I nodded, then said, “Nobody injured,” gesturing at the blackened portal.

“Some would call it a miracle,” he answered, then bade me goodbye.

The encounter gave me the courage to go to the corner bar alone, where I imagined receiving a friendly clap on the back from him. Of course, he wasn’t there. The bar’s counter was made of an amber-colored resin with marine-themed objects trapped inside it. I recall tracing my finger around a starfish to the wail of a popular song. It resembled another sound that I’ve never heard but have often imagined, which is the wailing in Greek tragedies when people beat their breasts and put out their eyes.

• • •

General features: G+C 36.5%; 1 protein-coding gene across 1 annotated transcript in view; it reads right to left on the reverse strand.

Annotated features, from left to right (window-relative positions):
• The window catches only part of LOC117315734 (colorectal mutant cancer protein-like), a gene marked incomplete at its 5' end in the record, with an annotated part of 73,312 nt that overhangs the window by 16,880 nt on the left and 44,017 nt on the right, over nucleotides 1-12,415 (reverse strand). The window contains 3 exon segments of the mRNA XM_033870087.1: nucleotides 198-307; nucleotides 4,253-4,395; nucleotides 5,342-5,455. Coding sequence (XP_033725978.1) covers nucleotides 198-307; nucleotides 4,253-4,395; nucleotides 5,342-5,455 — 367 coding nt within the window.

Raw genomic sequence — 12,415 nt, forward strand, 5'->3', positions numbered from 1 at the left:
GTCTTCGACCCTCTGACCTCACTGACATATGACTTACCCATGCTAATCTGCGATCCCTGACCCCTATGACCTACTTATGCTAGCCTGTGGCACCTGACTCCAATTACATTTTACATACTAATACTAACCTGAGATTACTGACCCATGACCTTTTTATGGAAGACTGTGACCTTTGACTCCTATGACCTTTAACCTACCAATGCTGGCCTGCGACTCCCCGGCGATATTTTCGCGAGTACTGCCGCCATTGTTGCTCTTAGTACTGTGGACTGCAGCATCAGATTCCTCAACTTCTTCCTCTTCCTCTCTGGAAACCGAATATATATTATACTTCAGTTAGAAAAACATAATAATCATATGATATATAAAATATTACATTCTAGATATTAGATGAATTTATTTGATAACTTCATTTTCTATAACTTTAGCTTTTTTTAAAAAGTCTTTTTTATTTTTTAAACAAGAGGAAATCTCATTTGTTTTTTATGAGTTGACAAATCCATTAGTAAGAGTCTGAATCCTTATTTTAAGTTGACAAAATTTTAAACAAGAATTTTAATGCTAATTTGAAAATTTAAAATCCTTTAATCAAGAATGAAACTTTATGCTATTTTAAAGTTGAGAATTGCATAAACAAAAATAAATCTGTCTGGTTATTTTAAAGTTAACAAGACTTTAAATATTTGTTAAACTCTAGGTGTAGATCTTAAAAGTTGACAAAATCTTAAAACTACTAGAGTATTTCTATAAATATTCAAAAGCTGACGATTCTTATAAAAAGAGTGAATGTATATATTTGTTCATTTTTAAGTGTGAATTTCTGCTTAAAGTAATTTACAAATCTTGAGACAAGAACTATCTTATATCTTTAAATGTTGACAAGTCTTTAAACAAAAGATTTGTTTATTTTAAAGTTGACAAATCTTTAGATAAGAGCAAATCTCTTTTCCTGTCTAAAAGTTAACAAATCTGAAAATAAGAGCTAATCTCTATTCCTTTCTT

Hoping to ease my professional stress, I’ve taken up swimming. In the mornings I go to a municipal pool on Holzmarktstraße normally reserved for schools and clubs, open to the public from the hours of six to eight. Everything inside reflects the sadism common to institutions created for children. The small lockers say, “The world is as it is and you must simply force yourself to fit into it.” And their keys with little cloth wrist straps say, “We don’t expect much of you and we don’t want you to tell us otherwise.” And the shallow hooks in the shower say, “Nothing is really for you, you’re merely tolerated here, like everywhere else.” The hall itself is hot and dark, more or less like swimming in hell, but I live to see the tangled webs of light convulsing across the blue paint of the bottom. I complete my forty lengths and exit through the turnstile after scanning my card.